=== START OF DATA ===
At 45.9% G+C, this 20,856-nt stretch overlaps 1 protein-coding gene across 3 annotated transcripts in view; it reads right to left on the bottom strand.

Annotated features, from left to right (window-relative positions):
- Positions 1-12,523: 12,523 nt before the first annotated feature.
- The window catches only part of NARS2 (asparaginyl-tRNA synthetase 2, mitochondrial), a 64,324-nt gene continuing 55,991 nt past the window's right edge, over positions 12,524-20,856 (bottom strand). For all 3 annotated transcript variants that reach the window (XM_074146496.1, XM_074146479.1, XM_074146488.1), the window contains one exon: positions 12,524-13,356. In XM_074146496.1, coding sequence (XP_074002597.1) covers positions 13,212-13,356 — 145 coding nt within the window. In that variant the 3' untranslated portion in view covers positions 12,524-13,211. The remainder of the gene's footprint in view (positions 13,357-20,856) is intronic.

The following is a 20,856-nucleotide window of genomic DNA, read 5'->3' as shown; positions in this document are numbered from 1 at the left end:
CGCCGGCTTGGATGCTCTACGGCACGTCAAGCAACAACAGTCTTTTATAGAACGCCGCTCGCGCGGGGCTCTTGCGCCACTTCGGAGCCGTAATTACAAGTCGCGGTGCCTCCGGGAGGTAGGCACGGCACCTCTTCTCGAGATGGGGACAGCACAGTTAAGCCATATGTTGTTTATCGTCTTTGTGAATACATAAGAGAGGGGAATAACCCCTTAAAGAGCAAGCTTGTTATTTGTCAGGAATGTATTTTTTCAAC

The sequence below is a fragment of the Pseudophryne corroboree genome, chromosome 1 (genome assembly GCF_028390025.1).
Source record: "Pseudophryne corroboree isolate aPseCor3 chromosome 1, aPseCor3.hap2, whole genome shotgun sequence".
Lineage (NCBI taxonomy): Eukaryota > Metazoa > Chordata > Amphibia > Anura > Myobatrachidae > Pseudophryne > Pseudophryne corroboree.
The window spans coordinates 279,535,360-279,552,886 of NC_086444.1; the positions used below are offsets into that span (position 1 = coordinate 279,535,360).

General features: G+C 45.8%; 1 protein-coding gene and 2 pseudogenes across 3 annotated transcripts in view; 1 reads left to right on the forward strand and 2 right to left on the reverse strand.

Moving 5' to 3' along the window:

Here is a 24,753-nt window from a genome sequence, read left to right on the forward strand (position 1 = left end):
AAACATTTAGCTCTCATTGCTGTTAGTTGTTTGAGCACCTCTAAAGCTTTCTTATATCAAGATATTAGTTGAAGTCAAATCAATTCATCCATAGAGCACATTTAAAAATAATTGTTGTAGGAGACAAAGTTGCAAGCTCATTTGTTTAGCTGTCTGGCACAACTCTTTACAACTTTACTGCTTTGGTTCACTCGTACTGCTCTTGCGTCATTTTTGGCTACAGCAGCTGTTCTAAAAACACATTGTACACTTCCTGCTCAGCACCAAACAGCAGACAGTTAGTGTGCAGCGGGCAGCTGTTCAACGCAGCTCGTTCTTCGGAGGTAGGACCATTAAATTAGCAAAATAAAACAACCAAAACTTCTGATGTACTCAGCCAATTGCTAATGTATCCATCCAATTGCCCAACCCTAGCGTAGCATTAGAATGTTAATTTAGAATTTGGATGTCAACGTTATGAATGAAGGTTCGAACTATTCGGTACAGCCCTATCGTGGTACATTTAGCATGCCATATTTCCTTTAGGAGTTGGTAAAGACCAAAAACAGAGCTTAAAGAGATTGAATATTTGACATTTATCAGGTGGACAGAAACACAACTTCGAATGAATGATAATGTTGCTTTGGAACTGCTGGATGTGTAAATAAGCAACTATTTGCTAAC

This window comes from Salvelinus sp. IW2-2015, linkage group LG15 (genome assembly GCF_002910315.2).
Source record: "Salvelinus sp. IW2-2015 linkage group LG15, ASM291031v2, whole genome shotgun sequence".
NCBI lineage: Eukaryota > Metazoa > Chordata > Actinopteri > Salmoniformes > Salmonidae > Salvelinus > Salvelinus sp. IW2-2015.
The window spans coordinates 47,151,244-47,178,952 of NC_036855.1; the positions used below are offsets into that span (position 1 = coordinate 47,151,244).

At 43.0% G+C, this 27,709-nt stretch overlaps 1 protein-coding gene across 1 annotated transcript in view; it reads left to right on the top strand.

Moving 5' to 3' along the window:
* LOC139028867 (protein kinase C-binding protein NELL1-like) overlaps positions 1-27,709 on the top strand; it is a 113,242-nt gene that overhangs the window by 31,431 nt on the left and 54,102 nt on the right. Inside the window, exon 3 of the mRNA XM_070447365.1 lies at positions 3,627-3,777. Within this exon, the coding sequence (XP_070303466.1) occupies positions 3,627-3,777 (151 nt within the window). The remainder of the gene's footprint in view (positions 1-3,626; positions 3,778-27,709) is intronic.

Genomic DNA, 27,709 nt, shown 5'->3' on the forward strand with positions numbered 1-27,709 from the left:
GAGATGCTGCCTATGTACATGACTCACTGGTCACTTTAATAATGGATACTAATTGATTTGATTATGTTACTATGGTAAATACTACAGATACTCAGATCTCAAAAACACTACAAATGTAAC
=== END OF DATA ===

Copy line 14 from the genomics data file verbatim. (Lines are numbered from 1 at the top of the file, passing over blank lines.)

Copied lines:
AAACATTTAGCTCTCATTGCTGTTAGTTGTTTGAGCACCTCTAAAGCTTTCTTATATCAAGATATTAGTTGAAGTCAAATCAATTCATCCATAGAGCACATTTAAAAATAATTGTTGTAGGAGACAAAGTTGCAAGCTCATTTGTTTAGCTGTCTGGCACAACTCTTTACAACTTTACTGCTTTGGTTCACTCGTACTGCTCTTGCGTCATTTTTGGCTACAGCAGCTGTTCTAAAAACACATTGTACACTTCCTGCTCAGCACCAAACAGCAGACAGTTAGTGTGCAGCGGGCAGCTGTTCAACGCAGCTCGTTCTTCGGAGGTAGGACCATTAAATTAGCAAAATAAAACAACCAAAACTTCTGATGTACTCAGCCAATTGCTAATGTATCCATCCAATTGCCCAACCCTAGCGTAGCATTAGAATGTTAATTTAGAATTTGGATGTCAACGTTATGAATGAAGGTTCGAACTATTCGGTACAGCCCTATCGTGGTACATTTAGCATGCCATATTTCCTTTAGGAGTTGGTAAAGACCAAAAACAGAGCTTAAAGAGATTGAATATTTGACATTTATCAGGTGGACAGAAACACAACTTCGAATGAATGATAATGTTGCTTTGGAACTGCTGGATGTGTAAATAAGCAACTATTTGCTAAC